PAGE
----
Alaska Dishonored Check Law

Debts and Credit – Bad Checks – Alaska

Note:    This summary is not intended to be an all inclusive summary of the law of bad checks, but does contain basic and other provisions.

CIVIL PROVISIONS

ALASKA STATUTES
TITLE 9, Code of Civil Procedure
CHAPTER 68, Miscellaneous Provisions
SECTION 115

Sec. 09.68.115. Bad check civil penalties.

(a) In an action against a person who issues a check that is dishonored, the plaintiff may recover damages in an amount equal to $100 or triple the amount of the check, whichever is greater, except that damages recovered under this section may not exceed the amount of the check by more than $1,000 and may be awarded only if

(1) the plaintiff makes a written demand for payment of the check at least 15 days before commencing the action; and

(2) the defendant fails to tender, before the action commences, an amount equal to the amount of the check plus up to a maximum $30 fee.

(b) An action under this section may be brought as a small claims action if the amount claimed does not exceed the jurisdictional limits for small claims actions, or may be brought in any other court that has jurisdiction.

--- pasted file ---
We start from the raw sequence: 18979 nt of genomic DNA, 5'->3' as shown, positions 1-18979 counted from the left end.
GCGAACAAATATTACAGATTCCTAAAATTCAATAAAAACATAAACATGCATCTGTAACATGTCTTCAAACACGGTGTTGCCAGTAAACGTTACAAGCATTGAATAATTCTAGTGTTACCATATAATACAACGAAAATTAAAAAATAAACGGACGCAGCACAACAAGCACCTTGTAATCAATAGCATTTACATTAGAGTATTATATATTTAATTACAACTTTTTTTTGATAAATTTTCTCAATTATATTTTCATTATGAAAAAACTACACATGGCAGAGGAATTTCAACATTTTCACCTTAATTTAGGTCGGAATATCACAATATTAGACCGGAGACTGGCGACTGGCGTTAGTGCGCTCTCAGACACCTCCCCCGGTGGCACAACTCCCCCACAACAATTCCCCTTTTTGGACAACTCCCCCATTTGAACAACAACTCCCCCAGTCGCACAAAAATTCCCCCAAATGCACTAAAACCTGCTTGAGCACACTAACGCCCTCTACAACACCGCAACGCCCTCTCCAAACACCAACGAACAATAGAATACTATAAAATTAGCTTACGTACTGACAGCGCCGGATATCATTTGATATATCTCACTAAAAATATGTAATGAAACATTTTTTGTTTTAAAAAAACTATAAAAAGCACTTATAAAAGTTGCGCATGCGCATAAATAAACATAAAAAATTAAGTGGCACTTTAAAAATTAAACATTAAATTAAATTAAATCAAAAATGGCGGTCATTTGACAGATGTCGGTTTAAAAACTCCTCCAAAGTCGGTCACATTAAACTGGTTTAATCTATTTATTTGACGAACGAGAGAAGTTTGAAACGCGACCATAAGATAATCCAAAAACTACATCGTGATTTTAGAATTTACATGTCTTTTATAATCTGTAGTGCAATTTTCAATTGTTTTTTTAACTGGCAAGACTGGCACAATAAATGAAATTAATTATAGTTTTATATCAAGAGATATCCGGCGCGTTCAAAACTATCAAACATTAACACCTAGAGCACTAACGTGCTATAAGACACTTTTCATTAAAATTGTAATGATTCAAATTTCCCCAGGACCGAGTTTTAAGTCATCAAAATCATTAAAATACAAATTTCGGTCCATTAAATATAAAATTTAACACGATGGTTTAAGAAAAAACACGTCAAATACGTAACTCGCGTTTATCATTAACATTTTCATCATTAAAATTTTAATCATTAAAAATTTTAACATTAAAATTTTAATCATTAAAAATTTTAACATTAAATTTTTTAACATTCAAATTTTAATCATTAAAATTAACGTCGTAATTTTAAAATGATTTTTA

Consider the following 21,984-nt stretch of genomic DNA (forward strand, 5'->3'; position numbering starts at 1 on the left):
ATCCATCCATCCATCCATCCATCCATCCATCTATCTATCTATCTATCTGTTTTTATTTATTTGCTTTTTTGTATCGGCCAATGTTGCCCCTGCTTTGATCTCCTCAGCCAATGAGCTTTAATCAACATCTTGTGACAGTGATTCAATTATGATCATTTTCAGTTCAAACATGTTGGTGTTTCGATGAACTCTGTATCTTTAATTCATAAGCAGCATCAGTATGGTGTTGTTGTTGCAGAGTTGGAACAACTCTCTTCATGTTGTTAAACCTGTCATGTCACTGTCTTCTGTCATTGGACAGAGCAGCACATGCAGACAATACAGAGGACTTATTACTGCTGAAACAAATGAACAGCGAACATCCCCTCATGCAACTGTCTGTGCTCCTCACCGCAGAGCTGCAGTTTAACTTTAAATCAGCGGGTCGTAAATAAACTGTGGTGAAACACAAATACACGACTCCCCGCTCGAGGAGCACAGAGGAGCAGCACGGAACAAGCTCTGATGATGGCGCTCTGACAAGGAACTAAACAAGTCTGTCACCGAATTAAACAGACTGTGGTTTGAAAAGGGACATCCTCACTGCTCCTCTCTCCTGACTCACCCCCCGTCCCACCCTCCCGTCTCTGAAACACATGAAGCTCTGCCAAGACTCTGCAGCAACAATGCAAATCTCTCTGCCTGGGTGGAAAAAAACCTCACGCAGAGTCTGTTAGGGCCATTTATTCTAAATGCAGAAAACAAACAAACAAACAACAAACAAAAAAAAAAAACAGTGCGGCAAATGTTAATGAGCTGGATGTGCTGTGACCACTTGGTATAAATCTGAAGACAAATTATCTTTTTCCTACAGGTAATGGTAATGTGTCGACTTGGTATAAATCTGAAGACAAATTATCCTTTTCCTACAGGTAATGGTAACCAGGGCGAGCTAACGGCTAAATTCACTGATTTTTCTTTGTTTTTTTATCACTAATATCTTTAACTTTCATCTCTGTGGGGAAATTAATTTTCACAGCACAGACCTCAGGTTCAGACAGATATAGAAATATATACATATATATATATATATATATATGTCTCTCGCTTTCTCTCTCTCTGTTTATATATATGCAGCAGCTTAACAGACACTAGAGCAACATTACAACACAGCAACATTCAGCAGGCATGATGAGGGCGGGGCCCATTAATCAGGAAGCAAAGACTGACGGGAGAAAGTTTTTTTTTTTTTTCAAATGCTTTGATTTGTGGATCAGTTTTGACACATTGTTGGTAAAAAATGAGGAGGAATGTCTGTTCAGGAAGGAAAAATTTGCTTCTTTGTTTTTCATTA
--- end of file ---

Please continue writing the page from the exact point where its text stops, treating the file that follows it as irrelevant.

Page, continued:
(c) After the beginning of an action under this section but before the case is tried, the defendant may satisfy the claim by tendering an amount of money equal to the amount of the check plus court, legal, and service costs incurred by the plaintiff up to a maximum of $150.

(d) In this section,

(1) “check” has the meaning given in AS 11.46.280 ;

(2) “dishonored” means the nonpayment of a check because of

(A) lack of funds;
(B) closure or nonexistence of an account; or
(C) a stop payment order issued without cause;

(3) “written demand” means a written notice to the issuer of a check personally delivered or sent by first class mail to the address shown on the dishonored check, advising the issuer that the check has been dishonored and explaining the civil penalties set out in this section.


Inside Alaska Dishonored Check Law